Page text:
I sit alone staring at the moonlight dancing with its own reflection as a warm light breeze massages it's way across the surface of the water. There is a real calm as I allow myself, probably for the first time, to steal a moment to reflect on the last few days, weeks, months and indeed years of the journey I have had with Dwain Chambers.
On Saturday, away from the scrutiny of the world media, Dwain and I finally met up in person over a plum juice in the privacy of a restaurant in a faceless hotel in Kingston, Jamaica. We had spoken many times in the week - hooray for Skype - but it was not the same, Dwain in a secluded sanctuary of anonymity, me deep in the frontline trenches fending off a barrage of text messages and emails relentlessly populating the screens of my computer and telephone. For different and the same reasons, neither of us had really registered the reality as we dared to contemplate a shared Olympic thought of what had for years been condemned as an impossible dream.
I recall meeting Dwain in late 2009, he was less than a shadow of the shadow of the person I saw today. A deeply unhappy soul, consumed by his own anxiety, frustration punctuating every syllable with real thoughts of retirement as the proverbial white towel was poised ominously overhead. I remember thinking to myself, "It can't be that bad, it was nearly a decade ago". How wrong I was... it was actually far worse. Most of the media scorned his very existence, he was an irritation to his own federation, a pariah to athletes past and present, there was a collective agreement to exclude him from meetings around the world, a marketing untouchable who had been reduced to scratching a living together from the unwanted morsels, discarded in someone else's direction that he managed to salvage. This really was mission impossible... and I chose to take it.
On the track, the last 30 months have been filled with the highs of winning the world indoor 60metres in Doha and breaking 10 seconds in Bergan. And the deepest lows, losing in the European Championship 100 metres in Barcelona and false starting in the semi final of the World Championships in Daegu last August. Dwain was inconsolable on both occasions. But curiously, it was actually his loss that has garnered sympathy amongst distinguished sports writers. Recently, a well-seasoned journalist reminisced how in Barcelona there was a collective sense of sadness amongst the writers in the mixed zone as they watched Dwain soldier off, spikes in hand, having faced their the cameras and dictaphones they thought for the last time. In Daegu, another one of their number said to me, "Well that's it then".
It's interesting how mindsets and perspectives differ. I don't know why, but I just knew deep down, probably more so in Daegu, that Dwain's devastation was just another painful but necessary step on this journey. My simple task on each occasion was to make Dwain realised it. Today, armed and protected with hindsight, Dwain smiled when he recalled my words last August (sitting on the high jump mat on the warm up track) in the wake of his World Championships bid in tatters, "There is always a silver lining somewhere Dwain, so long as you are prepared to look for it". On Dwain's unique journey there have been a number of times when we have had to look long and hard for that silver lining. It's discovery a shared precious and personal moment in time.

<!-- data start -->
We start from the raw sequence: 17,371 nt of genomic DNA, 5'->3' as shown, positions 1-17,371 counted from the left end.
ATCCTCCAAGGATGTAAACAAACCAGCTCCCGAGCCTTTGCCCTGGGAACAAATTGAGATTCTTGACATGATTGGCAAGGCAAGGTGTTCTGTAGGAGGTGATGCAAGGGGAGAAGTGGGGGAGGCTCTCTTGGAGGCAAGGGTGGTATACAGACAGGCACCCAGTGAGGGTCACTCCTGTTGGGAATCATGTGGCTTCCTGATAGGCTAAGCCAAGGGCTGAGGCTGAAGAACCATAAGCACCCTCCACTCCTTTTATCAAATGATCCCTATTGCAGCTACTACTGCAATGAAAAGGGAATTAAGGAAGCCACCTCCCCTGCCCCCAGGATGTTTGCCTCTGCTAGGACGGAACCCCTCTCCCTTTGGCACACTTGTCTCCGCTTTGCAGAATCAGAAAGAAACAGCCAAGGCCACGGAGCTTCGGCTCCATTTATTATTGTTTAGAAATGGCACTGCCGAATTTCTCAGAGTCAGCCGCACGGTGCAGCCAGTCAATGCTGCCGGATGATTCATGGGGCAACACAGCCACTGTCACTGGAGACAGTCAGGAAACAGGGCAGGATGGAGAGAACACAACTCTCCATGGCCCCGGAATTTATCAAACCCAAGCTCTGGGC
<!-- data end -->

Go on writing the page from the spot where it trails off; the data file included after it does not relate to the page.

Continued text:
Off the track, it is now well known that Dwain has been undertaking charity work and doing presentations of his story in schools, colleges and universities. Before most meetings all over the world, Dwain has taken children's sprint academies delivered in a fun, happy, personable daddy-like manner. Those who know Dwain will instantly appreciate that they are the qualities that truly define him. I have seen first hand the way Dwain reaches out to people of all ages and background in an inspiring and positive way. Such a gift should, in my view, be embraced and not marginalised.
Like Atlas, Dwain had been banished to the edge of the athletics carrying his own and perhaps the athletic sins of others on his shoulders. On Saturday, for the first time, I saw a very different Dwain Chambers. A great burden lifted away and a look of determination as he can finally look forward rather than dwelling on his well documented past and most of all, a smile that was no longer a mask, but came from within. With perhaps a unique insight into the shortcomings of his athletics world, I genuinely believe we have not seen the best of Dwain Chambers. When placed on an even playing field, with the support of the public, I know he will finally realise his true potential.
Dwain has worked tirelessly on and off the track in pursuit of his Olympic dream to just have the opportunity to compete for a place to compete in front of the British public, his wife and three children in London in about three months time. There an be no doubt that the real hard work starts now. The difference is that Dwain now knows and believes that if you dare to contemplate the impossible, it might just happen. In Dwain's case it has already, but the much more interesting and unknown question now to contemplate is whether or when the ultimate impossible, or something close to it will.
When I first met Dwain he asked me "what's in it for you?", my answer "I have no idea". It was never anything that could be counted or measured...it was and is the last couple hours.Suggest a correction